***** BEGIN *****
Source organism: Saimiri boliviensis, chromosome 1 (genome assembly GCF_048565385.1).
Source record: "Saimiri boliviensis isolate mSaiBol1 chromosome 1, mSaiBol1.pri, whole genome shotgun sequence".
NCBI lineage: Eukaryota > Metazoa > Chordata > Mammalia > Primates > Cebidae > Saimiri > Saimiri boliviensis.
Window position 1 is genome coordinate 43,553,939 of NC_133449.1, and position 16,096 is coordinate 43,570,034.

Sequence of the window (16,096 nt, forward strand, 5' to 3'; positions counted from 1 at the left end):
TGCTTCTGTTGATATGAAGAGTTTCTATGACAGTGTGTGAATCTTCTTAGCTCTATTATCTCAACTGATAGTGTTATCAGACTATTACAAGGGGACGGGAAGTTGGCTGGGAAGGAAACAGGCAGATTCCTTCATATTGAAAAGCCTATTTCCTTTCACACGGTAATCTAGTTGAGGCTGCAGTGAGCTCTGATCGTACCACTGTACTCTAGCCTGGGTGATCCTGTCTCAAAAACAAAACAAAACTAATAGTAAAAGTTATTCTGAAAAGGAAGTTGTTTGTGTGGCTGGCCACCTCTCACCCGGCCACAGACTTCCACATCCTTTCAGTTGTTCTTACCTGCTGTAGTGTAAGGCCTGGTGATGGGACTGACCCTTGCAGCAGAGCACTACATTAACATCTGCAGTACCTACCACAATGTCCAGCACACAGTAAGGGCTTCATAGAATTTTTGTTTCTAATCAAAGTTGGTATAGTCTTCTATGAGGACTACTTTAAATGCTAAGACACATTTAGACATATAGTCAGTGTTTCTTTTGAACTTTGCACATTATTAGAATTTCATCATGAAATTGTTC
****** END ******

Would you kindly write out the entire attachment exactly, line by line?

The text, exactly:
Source organism: Saimiri boliviensis, chromosome 1 (genome assembly GCF_048565385.1).
Source record: "Saimiri boliviensis isolate mSaiBol1 chromosome 1, mSaiBol1.pri, whole genome shotgun sequence".
NCBI lineage: Eukaryota > Metazoa > Chordata > Mammalia > Primates > Cebidae > Saimiri > Saimiri boliviensis.
Window position 1 is genome coordinate 43,553,939 of NC_133449.1, and position 16,096 is coordinate 43,570,034.

Sequence of the window (16,096 nt, forward strand, 5' to 3'; positions counted from 1 at the left end):
TGCTTCTGTTGATATGAAGAGTTTCTATGACAGTGTGTGAATCTTCTTAGCTCTATTATCTCAACTGATAGTGTTATCAGACTATTACAAGGGGACGGGAAGTTGGCTGGGAAGGAAACAGGCAGATTCCTTCATATTGAAAAGCCTATTTCCTTTCACACGGTAATCTAGTTGAGGCTGCAGTGAGCTCTGATCGTACCACTGTACTCTAGCCTGGGTGATCCTGTCTCAAAAACAAAACAAAACTAATAGTAAAAGTTATTCTGAAAAGGAAGTTGTTTGTGTGGCTGGCCACCTCTCACCCGGCCACAGACTTCCACATCCTTTCAGTTGTTCTTACCTGCTGTAGTGTAAGGCCTGGTGATGGGACTGACCCTTGCAGCAGAGCACTACATTAACATCTGCAGTACCTACCACAATGTCCAGCACACAGTAAGGGCTTCATAGAATTTTTGTTTCTAATCAAAGTTGGTATAGTCTTCTATGAGGACTACTTTAAATGCTAAGACACATTTAGACATATAGTCAGTGTTTCTTTTGAACTTTGCACATTATTAGAATTTCATCATGAAATTGTTC